Oregon Establishes Another Solar-Friendly Law


Not long after signing a 50% by 2040 renewable portfolio standard (RPS) into law, Oregon Gov. Kate Brown has signed legislation that will establish an incentive program for large-scale solar projects in the state.

At the Pendleton Early Learning Center on Wednesday, the governor formally approved the bill, H.B.4037. According to the bill’s language, the new law directs the Oregon Business Development Department to establish a program to encourage the development of solar projects in Oregon with a nameplate capacity of between 2 MW and 10 MW. The projects will receive a monthly payment of one-half cent per kilowatt-hour of electricity generated for a period of five years.

The legislation limits the cumulative nameplate capacity of systems in the program owned or operated by a single enrollee and any affiliated business to 35 MW, and the program will close when it reaches a total of 150 MW or on Jan. 2, 2017, whichever comes first.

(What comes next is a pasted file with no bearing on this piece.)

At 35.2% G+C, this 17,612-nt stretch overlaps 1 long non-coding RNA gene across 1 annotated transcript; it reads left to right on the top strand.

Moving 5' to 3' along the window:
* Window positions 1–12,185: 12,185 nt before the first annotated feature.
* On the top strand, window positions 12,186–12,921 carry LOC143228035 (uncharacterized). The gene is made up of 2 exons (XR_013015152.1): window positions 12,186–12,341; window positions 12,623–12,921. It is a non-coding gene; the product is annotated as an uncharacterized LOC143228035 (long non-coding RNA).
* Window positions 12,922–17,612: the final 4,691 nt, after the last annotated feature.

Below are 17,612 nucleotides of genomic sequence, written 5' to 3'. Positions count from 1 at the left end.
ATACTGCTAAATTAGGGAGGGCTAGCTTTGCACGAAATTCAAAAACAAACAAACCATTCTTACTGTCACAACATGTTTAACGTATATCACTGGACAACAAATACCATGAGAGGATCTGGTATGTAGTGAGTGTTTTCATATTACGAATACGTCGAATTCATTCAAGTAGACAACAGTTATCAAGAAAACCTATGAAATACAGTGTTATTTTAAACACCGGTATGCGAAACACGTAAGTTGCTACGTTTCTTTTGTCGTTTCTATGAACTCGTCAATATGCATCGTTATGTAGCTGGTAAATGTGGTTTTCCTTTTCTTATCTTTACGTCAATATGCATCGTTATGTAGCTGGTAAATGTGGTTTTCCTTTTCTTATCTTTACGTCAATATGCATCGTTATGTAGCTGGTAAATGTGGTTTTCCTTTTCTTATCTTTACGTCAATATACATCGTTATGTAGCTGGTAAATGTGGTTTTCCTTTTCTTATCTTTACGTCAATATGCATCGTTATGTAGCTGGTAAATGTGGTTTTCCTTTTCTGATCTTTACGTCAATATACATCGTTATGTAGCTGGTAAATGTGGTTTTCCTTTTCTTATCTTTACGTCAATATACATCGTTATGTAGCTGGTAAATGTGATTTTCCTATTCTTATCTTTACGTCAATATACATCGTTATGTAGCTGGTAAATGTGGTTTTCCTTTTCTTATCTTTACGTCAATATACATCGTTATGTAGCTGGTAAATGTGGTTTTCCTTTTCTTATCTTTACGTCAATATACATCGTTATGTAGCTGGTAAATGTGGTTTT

“We want to make solar energy more affordable and more accessible,” said Brown, according to a local KVEW-TV report. “We have a lot of land in Oregon and at least in some parts of the state, we have a lot of sun in Oregon, and so it’s a great way for us to create a partnership around that.”

Although the state House of Representatives passed the bill in February and the Senate followed suit soon after, H.B.4037 received little fanfare, possibly overshadowed in the public eye by S.B.1547-B. Known as the Clean Electricity and Coal Transition plan and approved by legislators earlier this month, S.B.1547-B increases the RPS for Pacific Power and Portland General Electric, the state’s two biggest utilities, to 50% by 2040 and requires the companies to eliminate their use of coal.

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